Ask salespeople to describe their prospecting plans and most will describe a medley of activities which often include: a little networking now and then, asking for referrals from time to time, following up with the leads generated by the marketing department, and “touching base” with former clients. But, the last thing you’re likely to hear is an actual PLAN – a step-by-step process for identifying and contacting prospects on a consistent basis.
Because prospecting – especially proactive prospecting (a.k.a cold calling) – is a last resort activity for most salespeople. Even those who engage in activity and obtain favorable results are quick to abandon it as soon as they find an opportunity to pursue.
Why would they abandon activities that are working?
They abandon them because a hodge-podge of activity with no particular goal, no well-thought-out steps, and no way to gauge effectiveness is not a plan. And consequently, the results are inconsistent, unpredictable, and not likely to motivate one to continue along such a path.
Ironically, taking the “easy” route to prospecting – the hodge-podge approach – rather than investing the initial time and effort to develop a comprehensive plan, makes the activity more difficult…and less rewarding.
Developing a real prospecting plan will take a little work. But, the long-term payoff is well worth the effort.
What goes into a prospecting plan?
Rather than take a shotgun approach, hoping to find someone to whom to sell something, decide which market segment you want to pursue. The more you define and focus on the profile of the prospects you’re attempting to find, the more likely you are to find them.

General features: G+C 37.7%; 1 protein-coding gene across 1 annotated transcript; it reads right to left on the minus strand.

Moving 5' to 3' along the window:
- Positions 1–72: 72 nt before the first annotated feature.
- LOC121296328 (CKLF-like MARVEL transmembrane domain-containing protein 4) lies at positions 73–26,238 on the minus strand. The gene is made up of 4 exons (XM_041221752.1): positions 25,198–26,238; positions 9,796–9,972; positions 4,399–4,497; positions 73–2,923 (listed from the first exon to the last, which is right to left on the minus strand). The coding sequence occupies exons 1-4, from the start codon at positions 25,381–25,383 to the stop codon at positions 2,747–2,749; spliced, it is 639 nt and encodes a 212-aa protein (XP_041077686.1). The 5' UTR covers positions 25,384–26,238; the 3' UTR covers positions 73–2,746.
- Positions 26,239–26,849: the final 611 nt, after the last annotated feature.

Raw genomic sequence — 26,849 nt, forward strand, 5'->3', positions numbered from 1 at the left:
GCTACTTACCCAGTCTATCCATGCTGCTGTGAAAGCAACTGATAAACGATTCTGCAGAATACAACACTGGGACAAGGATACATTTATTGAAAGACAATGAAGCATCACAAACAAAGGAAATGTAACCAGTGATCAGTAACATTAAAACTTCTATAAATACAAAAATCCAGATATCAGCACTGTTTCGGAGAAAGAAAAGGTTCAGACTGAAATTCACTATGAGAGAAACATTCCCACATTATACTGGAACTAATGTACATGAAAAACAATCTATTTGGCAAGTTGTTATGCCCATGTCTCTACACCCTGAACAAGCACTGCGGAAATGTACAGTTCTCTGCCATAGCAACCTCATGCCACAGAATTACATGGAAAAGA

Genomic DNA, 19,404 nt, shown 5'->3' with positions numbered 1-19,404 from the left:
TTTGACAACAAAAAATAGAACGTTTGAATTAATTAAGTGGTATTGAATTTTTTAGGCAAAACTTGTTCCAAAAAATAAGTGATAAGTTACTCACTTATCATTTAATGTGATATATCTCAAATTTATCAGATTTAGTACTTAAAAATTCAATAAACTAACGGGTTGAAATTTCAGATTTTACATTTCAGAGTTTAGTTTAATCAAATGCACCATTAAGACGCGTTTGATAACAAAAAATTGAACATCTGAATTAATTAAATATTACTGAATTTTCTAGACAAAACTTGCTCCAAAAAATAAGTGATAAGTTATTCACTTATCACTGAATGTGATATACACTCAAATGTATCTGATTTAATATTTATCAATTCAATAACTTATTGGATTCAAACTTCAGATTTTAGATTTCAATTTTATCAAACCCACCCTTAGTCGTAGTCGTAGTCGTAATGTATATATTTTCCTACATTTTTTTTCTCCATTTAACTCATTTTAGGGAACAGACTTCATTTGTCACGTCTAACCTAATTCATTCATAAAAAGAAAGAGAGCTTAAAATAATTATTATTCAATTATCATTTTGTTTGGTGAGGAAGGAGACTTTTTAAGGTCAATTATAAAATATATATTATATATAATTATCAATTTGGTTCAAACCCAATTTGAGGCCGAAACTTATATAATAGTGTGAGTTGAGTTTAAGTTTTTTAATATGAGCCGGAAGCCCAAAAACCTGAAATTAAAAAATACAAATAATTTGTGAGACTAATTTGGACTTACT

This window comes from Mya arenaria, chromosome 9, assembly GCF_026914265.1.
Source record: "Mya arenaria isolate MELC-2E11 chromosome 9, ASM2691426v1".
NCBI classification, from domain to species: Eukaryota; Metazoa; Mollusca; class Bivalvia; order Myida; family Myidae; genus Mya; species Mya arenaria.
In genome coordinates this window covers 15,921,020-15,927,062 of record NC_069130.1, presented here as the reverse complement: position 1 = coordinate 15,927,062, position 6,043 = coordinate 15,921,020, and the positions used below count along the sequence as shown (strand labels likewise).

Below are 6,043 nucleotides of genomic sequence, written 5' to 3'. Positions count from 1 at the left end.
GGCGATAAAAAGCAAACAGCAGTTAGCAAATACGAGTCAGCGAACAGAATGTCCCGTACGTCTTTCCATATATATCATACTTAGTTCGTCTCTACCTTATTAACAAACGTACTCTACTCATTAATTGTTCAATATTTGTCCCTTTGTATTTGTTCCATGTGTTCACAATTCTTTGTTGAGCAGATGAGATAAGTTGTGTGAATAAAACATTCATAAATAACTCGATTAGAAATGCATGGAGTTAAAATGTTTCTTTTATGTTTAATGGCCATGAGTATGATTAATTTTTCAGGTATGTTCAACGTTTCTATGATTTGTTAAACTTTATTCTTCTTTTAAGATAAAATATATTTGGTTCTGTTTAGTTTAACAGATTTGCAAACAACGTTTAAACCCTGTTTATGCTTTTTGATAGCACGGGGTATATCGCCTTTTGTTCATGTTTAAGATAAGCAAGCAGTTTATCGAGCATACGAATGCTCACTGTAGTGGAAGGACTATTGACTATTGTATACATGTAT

Next, identify the specific product or service you will be focusing on during your quest for prospects. Unless there is a specific reason to do otherwise, focus on the product or service that provides consistent desirable outcomes for your clients.
Once you’ve identified the product or service and the target market, you need to develop a prospecting “message.” The message is not a sales pitch, but a short statement and question to capture the attention of the decision makers and explore the relevance of your product or service to their current or potential future needs. Keep it short, sweet, and to the point.
Finally, you will need to develop some follow-up questions for those prospects who respond positively to your relevance question. These questions should delve a little deeper into the prospects’ situation and engage them in short conversations that reveal reasons to scheduling appointments.
There you have it – a systematic prospecting approach that can be implemented at regular intervals. It will take some effort to develop and refine your approach. But, with a little patience and practice, you’ll have a process for consistently and predictably finding new prospects.